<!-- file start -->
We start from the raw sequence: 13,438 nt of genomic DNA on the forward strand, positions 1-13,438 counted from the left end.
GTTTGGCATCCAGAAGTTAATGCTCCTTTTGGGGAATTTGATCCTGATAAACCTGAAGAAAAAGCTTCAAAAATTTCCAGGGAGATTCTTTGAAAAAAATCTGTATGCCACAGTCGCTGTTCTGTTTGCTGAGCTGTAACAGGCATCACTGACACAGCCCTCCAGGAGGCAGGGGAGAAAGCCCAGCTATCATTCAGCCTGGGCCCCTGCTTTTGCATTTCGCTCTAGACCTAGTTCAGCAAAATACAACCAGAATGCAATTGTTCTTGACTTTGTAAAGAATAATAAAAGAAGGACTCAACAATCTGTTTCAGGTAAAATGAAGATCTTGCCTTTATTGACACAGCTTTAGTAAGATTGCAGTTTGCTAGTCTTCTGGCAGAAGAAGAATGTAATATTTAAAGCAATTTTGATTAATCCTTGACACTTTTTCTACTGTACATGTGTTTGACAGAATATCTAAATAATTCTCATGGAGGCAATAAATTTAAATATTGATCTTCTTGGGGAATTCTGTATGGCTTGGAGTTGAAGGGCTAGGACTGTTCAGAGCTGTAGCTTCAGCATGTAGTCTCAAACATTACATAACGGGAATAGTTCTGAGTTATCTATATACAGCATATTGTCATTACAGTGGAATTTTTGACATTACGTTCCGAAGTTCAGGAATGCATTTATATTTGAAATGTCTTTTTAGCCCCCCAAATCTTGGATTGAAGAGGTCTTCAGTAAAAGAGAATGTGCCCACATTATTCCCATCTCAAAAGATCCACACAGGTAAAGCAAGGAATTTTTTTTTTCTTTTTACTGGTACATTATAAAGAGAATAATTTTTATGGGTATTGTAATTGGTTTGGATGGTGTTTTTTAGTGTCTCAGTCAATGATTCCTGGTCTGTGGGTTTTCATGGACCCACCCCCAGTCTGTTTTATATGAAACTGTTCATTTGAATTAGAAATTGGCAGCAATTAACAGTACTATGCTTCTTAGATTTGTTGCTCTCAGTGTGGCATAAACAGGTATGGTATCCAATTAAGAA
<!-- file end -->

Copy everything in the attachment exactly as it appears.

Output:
We start from the raw sequence: 13,438 nt of genomic DNA on the forward strand, positions 1-13,438 counted from the left end.
GTTTGGCATCCAGAAGTTAATGCTCCTTTTGGGGAATTTGATCCTGATAAACCTGAAGAAAAAGCTTCAAAAATTTCCAGGGAGATTCTTTGAAAAAAATCTGTATGCCACAGTCGCTGTTCTGTTTGCTGAGCTGTAACAGGCATCACTGACACAGCCCTCCAGGAGGCAGGGGAGAAAGCCCAGCTATCATTCAGCCTGGGCCCCTGCTTTTGCATTTCGCTCTAGACCTAGTTCAGCAAAATACAACCAGAATGCAATTGTTCTTGACTTTGTAAAGAATAATAAAAGAAGGACTCAACAATCTGTTTCAGGTAAAATGAAGATCTTGCCTTTATTGACACAGCTTTAGTAAGATTGCAGTTTGCTAGTCTTCTGGCAGAAGAAGAATGTAATATTTAAAGCAATTTTGATTAATCCTTGACACTTTTTCTACTGTACATGTGTTTGACAGAATATCTAAATAATTCTCATGGAGGCAATAAATTTAAATATTGATCTTCTTGGGGAATTCTGTATGGCTTGGAGTTGAAGGGCTAGGACTGTTCAGAGCTGTAGCTTCAGCATGTAGTCTCAAACATTACATAACGGGAATAGTTCTGAGTTATCTATATACAGCATATTGTCATTACAGTGGAATTTTTGACATTACGTTCCGAAGTTCAGGAATGCATTTATATTTGAAATGTCTTTTTAGCCCCCCAAATCTTGGATTGAAGAGGTCTTCAGTAAAAGAGAATGTGCCCACATTATTCCCATCTCAAAAGATCCACACAGGTAAAGCAAGGAATTTTTTTTTTCTTTTTACTGGTACATTATAAAGAGAATAATTTTTATGGGTATTGTAATTGGTTTGGATGGTGTTTTTTAGTGTCTCAGTCAATGATTCCTGGTCTGTGGGTTTTCATGGACCCACCCCCAGTCTGTTTTATATGAAACTGTTCATTTGAATTAGAAATTGGCAGCAATTAACAGTACTATGCTTCTTAGATTTGTTGCTCTCAGTGTGGCATAAACAGGTATGGTATCCAATTAAGAA